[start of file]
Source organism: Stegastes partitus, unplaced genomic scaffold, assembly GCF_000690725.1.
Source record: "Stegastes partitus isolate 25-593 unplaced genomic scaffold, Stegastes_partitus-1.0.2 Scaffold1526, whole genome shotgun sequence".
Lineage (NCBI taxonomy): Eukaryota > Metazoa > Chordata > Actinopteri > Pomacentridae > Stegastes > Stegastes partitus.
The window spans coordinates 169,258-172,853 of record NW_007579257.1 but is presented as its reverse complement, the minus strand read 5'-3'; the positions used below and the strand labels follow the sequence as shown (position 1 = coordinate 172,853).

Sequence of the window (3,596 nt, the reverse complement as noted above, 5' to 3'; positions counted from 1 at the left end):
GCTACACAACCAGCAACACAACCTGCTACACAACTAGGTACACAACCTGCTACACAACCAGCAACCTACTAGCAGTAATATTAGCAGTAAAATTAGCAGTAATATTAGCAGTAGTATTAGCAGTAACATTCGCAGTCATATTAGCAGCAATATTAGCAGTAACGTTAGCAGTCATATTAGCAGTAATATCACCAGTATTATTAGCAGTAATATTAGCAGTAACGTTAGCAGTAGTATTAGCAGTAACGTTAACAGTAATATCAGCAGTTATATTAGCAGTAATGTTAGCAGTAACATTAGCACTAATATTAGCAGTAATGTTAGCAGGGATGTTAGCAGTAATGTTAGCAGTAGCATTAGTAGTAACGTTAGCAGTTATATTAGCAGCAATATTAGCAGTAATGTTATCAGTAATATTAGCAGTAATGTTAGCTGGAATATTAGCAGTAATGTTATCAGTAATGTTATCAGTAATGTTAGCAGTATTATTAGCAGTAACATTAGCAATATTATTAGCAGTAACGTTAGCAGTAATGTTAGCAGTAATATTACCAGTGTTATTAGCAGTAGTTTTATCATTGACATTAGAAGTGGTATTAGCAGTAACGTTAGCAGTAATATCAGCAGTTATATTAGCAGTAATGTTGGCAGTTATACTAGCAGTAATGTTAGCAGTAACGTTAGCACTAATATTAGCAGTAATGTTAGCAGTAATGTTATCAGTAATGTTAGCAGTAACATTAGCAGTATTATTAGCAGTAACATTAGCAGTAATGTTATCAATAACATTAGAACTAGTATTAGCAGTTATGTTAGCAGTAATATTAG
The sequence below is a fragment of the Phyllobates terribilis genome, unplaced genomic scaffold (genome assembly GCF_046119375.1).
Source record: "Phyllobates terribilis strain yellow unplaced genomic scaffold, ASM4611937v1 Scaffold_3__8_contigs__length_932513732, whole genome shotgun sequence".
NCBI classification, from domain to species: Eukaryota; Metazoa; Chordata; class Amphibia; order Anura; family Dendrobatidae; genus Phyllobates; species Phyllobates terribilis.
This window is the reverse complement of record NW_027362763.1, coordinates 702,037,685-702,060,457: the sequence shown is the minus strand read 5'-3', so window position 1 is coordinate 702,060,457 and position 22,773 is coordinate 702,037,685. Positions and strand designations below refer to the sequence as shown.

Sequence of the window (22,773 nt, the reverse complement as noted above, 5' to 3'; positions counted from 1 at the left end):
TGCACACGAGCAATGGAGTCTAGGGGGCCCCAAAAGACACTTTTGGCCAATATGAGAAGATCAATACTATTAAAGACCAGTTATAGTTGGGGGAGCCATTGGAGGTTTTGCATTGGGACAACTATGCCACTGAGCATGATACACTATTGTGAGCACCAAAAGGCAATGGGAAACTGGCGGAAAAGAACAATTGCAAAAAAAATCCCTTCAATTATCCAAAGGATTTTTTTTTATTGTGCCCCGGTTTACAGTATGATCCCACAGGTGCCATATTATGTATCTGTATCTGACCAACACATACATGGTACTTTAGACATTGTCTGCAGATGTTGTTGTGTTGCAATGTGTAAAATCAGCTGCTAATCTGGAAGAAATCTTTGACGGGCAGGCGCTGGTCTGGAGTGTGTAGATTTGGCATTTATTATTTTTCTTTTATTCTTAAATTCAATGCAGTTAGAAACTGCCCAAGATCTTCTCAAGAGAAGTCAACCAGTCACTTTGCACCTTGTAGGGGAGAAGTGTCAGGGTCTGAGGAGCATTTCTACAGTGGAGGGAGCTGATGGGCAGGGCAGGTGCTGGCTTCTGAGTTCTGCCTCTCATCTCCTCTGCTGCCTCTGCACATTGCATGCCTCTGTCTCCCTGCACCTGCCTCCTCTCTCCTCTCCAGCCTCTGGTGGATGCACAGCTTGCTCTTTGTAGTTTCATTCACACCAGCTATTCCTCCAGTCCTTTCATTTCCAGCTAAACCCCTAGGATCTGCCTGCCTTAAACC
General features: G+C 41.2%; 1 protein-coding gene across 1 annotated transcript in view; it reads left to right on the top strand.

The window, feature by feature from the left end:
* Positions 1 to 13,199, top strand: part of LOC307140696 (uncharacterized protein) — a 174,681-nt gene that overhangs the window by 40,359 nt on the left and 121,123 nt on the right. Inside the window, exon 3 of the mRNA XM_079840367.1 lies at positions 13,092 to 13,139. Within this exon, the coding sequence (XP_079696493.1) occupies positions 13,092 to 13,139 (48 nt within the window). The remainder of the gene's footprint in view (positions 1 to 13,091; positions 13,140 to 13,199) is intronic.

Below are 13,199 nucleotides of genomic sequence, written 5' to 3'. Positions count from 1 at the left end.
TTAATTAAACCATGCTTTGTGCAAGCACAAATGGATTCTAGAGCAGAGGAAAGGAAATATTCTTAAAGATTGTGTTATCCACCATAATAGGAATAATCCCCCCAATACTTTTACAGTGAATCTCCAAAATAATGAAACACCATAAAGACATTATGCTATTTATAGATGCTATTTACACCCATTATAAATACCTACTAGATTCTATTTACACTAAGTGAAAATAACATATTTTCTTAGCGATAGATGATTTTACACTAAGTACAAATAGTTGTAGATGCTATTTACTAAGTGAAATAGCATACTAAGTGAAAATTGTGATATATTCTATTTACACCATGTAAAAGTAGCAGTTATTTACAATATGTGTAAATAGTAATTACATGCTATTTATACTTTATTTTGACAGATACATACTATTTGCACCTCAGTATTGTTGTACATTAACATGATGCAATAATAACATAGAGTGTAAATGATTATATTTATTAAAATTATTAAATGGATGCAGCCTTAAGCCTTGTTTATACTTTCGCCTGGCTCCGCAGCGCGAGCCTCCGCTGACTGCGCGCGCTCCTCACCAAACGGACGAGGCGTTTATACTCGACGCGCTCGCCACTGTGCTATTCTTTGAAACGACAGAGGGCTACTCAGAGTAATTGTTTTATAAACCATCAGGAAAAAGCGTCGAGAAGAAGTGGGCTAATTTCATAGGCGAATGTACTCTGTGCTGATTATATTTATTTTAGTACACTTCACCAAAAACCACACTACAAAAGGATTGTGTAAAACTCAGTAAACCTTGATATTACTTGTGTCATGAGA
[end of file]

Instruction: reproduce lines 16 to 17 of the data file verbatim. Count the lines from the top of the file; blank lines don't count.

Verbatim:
Below are 13,199 nucleotides of genomic sequence, written 5' to 3'. Positions count from 1 at the left end.
TTAATTAAACCATGCTTTGTGCAAGCACAAATGGATTCTAGAGCAGAGGAAAGGAAATATTCTTAAAGATTGTGTTATCCACCATAATAGGAATAATCCCCCCAATACTTTTACAGTGAATCTCCAAAATAATGAAACACCATAAAGACATTATGCTATTTATAGATGCTATTTACACCCATTATAAATACCTACTAGATTCTATTTACACTAAGTGAAAATAACATATTTTCTTAGCGATAGATGATTTTACACTAAGTACAAATAGTTGTAGATGCTATTTACTAAGTGAAATAGCATACTAAGTGAAAATTGTGATATATTCTATTTACACCATGTAAAAGTAGCAGTTATTTACAATATGTGTAAATAGTAATTACATGCTATTTATACTTTATTTTGACAGATACATACTATTTGCACCTCAGTATTGTTGTACATTAACATGATGCAATAATAACATAGAGTGTAAATGATTATATTTATTAAAATTATTAAATGGATGCAGCCTTAAGCCTTGTTTATACTTTCGCCTGGCTCCGCAGCGCGAGCCTCCGCTGACTGCGCGCGCTCCTCACCAAACGGACGAGGCGTTTATACTCGACGCGCTCGCCACTGTGCTATTCTTTGAAACGACAGAGGGCTACTCAGAGTAATTGTTTTATAAACCATCAGGAAAAAGCGTCGAGAAGAAGTGGGCTAATTTCATAGGCGAATGTACTCTGTGCTGATTATATTTATTTTAGTACACTTCACCAAAAACCACACTACAAAAGGATTGTGTAAAACTCAGTAAACCTTGATATTACTTGTGTCATGAGA